412 (Precondition Failed), with 'lock-token-matches-request-uri' precondition code - The LOCK request was made with an If header, indicating that the client wishes to refresh the given lock. However, the Request-URI did not fall within the scope of the lock identified by the token. The lock may have a scope that does not include the Request-URI, or the lock could have disappeared, or the token may be invalid.

Example - Simple Lock Request

>>Request

  LOCK /workspace/webdav/proposal.doc HTTP/1.1 
  Host: example.com 
  Timeout: Infinite, Second-4100000000 
  Content-Type: application/xml; charset="utf-8" 
  Content-Length: xxxx 
  Authorization: Digest username="ejw", 
    realm="ejw@example.com", nonce="...", 
    uri="/workspace/webdav/proposal.doc", 
    response="...", opaque="..." 
    
  <?xml version="1.0" encoding="utf-8" ?> 
  <D:lockinfo xmlns:D='DAV:'> 
    <D:lockscope><D:exclusive/></D:lockscope> 
    <D:locktype><D:write/></D:locktype> 
    <D:owner> 
      <D:href>http://example.org/~ejw/contact.html</D:href> 
    </D:owner> 
  </D:lockinfo> 

>>Response

  HTTP/1.1 200 OK 
  Lock-Token: <urn:uuid:e71d4fae-5dec-22d6-fea5-00a0c91e6be4> 
  Content-Type: application/xml; charset="utf-8" 
  Content-Length: xxxx 
  
  <?xml version="1.0" encoding="utf-8" ?> 
  <D:prop xmlns:D="DAV:"> 
    <D:lockdiscovery> 
      <D:activelock> 
        <D:locktype><D:write/></D:locktype> 
        <D:lockscope><D:exclusive/></D:lockscope> 
        <D:depth>infinity</D:depth> 
        <D:owner> 
          <D:href>http://example.org/~ejw/contact.html</D:href> 
        </D:owner> 
        <D:timeout>Second-604800</D:timeout> 
        <D:locktoken> 
          <D:href
          >urn:uuid:e71d4fae-5dec-22d6-fea5-00a0c91e6be4</D:href>
        </D:locktoken> 
        <D:lockroot> 
          <D:href
          >http://example.com/workspace/webdav/proposal.doc</D:href>
        </D:lockroot> 
      </D:activelock> 
    </D:lockdiscovery> 
  </D:prop> 

This example shows the successful creation of an exclusive write lock on resource http://example.com/workspace/webdav/proposal.doc. The resource http://example.org/~ejw/contact.html contains contact information for the creator of the lock. The server has an activity-based timeout policy in place on this resource, which causes the lock to automatically be removed after 1 week (604800 seconds). Note that the nonce, response, and opaque fields have not been calculated in the Authorization request header.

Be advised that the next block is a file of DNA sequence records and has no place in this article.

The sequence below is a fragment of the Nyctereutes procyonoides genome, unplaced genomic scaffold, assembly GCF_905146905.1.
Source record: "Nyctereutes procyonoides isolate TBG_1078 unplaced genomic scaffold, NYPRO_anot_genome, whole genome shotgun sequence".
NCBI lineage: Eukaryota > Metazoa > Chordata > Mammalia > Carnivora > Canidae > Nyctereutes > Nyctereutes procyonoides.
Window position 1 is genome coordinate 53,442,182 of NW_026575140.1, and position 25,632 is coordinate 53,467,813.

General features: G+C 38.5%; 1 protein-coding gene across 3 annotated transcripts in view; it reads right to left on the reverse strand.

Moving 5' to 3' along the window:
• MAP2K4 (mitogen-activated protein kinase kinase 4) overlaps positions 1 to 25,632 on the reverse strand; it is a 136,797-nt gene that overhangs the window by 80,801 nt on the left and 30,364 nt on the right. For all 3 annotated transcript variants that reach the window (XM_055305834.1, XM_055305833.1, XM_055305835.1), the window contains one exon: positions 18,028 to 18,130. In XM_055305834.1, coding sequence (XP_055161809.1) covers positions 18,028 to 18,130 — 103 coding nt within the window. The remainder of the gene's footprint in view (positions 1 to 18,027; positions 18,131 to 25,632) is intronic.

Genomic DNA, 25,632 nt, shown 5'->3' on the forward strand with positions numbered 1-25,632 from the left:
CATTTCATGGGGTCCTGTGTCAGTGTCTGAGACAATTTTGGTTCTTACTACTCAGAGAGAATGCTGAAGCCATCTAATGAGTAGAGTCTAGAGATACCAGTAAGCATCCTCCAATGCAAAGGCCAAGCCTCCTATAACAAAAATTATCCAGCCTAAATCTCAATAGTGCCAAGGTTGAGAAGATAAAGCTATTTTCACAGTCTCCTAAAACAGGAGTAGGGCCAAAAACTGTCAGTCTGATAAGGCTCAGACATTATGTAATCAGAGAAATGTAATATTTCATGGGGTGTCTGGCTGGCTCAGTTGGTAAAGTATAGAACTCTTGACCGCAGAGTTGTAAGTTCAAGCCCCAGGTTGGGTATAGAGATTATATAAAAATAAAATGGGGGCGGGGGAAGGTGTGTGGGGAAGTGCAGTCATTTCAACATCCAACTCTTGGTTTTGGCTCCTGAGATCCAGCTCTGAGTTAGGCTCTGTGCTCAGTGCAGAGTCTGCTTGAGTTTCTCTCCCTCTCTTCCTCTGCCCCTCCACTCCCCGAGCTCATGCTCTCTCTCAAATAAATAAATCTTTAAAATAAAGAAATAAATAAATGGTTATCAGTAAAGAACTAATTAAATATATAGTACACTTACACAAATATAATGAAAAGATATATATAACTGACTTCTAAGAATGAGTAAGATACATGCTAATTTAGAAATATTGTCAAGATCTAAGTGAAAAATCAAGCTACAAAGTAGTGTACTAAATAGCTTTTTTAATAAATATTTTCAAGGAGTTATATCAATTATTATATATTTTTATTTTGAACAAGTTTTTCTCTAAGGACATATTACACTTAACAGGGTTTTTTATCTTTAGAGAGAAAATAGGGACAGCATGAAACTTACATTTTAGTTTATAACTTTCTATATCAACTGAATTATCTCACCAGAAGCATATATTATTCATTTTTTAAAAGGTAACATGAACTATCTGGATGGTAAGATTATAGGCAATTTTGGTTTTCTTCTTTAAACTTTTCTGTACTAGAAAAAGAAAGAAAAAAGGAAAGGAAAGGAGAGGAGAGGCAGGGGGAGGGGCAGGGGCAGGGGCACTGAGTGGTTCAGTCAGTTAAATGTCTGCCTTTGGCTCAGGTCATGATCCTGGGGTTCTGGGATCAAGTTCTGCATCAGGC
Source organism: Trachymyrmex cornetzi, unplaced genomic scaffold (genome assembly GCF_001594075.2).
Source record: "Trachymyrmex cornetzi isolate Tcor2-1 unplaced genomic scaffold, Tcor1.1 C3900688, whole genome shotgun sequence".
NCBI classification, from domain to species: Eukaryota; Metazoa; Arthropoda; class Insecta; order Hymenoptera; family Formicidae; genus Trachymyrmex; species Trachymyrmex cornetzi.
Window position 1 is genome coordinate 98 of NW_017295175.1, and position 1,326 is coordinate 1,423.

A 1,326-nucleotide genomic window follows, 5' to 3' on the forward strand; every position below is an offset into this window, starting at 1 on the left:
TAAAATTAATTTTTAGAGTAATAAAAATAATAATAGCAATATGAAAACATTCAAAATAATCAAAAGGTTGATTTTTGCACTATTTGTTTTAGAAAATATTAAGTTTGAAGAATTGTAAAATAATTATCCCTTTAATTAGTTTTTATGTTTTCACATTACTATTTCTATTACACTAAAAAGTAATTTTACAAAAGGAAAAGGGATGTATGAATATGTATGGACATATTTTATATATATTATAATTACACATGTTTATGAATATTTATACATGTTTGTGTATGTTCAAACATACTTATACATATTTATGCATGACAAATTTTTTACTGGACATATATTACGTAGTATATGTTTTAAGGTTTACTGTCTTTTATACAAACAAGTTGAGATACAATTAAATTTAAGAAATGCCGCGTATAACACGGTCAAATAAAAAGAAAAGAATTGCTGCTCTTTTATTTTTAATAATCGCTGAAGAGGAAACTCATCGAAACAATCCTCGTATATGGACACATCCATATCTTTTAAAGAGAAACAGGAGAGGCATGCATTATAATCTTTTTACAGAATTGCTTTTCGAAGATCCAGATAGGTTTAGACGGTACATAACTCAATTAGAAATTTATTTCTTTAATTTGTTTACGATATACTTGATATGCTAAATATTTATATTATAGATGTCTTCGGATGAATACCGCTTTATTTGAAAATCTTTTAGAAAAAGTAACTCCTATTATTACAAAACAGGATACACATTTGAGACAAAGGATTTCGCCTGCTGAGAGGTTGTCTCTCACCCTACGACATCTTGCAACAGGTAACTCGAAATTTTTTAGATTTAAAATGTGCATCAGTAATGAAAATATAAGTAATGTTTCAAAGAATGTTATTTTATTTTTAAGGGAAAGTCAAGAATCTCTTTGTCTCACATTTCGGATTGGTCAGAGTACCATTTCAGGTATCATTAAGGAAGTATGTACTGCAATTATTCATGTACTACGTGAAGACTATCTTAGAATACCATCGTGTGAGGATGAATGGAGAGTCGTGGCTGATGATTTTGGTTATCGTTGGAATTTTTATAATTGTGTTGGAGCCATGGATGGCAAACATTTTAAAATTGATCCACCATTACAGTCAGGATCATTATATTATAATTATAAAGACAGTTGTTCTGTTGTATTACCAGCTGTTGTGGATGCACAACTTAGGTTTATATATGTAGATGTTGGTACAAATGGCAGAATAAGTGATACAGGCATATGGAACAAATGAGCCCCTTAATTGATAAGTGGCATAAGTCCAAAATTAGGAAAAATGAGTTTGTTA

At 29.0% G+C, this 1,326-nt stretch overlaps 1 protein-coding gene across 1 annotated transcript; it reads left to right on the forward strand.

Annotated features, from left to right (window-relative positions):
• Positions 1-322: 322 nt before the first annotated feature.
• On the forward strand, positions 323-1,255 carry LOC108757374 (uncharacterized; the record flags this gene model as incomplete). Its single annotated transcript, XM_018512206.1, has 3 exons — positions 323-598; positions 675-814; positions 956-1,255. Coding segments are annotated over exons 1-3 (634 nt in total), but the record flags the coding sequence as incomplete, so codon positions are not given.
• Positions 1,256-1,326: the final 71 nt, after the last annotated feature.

Example - Refreshing a Write Lock

>>Request

  LOCK /workspace/webdav/proposal.doc HTTP/1.1 
  Host: example.com 
  Timeout: Infinite, Second-4100000000 
  If: (<urn:uuid:e71d4fae-5dec-22d6-fea5-00a0c91e6be4>) 
  Authorization: Digest username="ejw", 
    realm="ejw@example.com", nonce="...", 
    uri="/workspace/webdav/proposal.doc", 
    response="...", opaque="..." 

>>Response

  HTTP/1.1 200 OK 
  Content-Type: application/xml; charset="utf-8" 
  Content-Length: xxxx 
  
  <?xml version="1.0" encoding="utf-8" ?> 
  <D:prop xmlns:D="DAV:"> 
    <D:lockdiscovery> 
      <D:activelock> 
        <D:locktype><D:write/></D:locktype> 
        <D:lockscope><D:exclusive/></D:lockscope> 
        <D:depth>infinity</D:depth> 
        <D:owner> 
          <D:href>http://example.org/~ejw/contact.html</D:href> 
        </D:owner> 
        <D:timeout>Second-604800</D:timeout> 
        <D:locktoken> 
          <D:href
          >urn:uuid:e71d4fae-5dec-22d6-fea5-00a0c91e6be4</D:href> 
        </D:locktoken> 
        <D:lockroot> 
          <D:href
          >http://example.com/workspace/webdav/proposal.doc</D:href> 
        </D:lockroot> 
      </D:activelock> 
    </D:lockdiscovery> 
  </D:prop> 

This request would refresh the lock, attempting to reset the timeout to the new value specified in the timeout header. Notice that the client asked for an infinite time out but the server choose to ignore the request. In this example, the nonce, response, and opaque fields have not been calculated in the Authorization request header.

Example - Multi-Resource Lock Request

>>Request

  LOCK /webdav/ HTTP/1.1 
  Host: example.com 
  Timeout: Infinite, Second-4100000000 
  Depth: infinity 
  Content-Type: application/xml; charset="utf-8" 
  Content-Length: xxxx 
  Authorization: Digest username="ejw", 
    realm="ejw@example.com", nonce="...", 
    uri="/workspace/webdav/proposal.doc", 
    response="...", opaque="..." 
      
  <?xml version="1.0" encoding="utf-8" ?> 
  <D:lockinfo xmlns:D="DAV:"> 
    <D:locktype><D:write/></D:locktype> 
    <D:lockscope><D:exclusive/></D:lockscope> 
    <D:owner> 
      <D:href>http://example.org/~ejw/contact.html</D:href> 
    </D:owner> 
  </D:lockinfo> 

>>Response

  HTTP/1.1 207 Multi-Status 
  Content-Type: application/xml; charset="utf-8" 
  Content-Length: xxxx 
  
  <?xml version="1.0" encoding="utf-8" ?> 
  <D:multistatus xmlns:D="DAV:"> 
    <D:response> 
      <D:href>http://example.com/webdav/secret</D:href> 
      <D:status>HTTP/1.1 403 Forbidden</D:status> 
    </D:response> 
    <D:response> 
      <D:href>http://example.com/webdav/</D:href> 
      <D:status>HTTP/1.1 424 Failed Dependency</D:status> 
    </D:response> 
  </D:multistatus>      

This example shows a request for an exclusive write lock on a collection and all its children. In this request, the client has specified that it desires an infinite-length lock, if available, otherwise a timeout of 4.1 billion seconds, if available. The request entity body contains the contact information for the principal taking out the lock -- in this case, a Web page URL.

The error is a 403 (Forbidden) response on the resource http://example.com/webdav/secret. Because this resource could not be locked, none of the resources were locked. Note also that the a 'response' element for the Request-URI itself has been included as required.

In this example, the nonce, response, and opaque fields have not been calculated in the Authorization request header.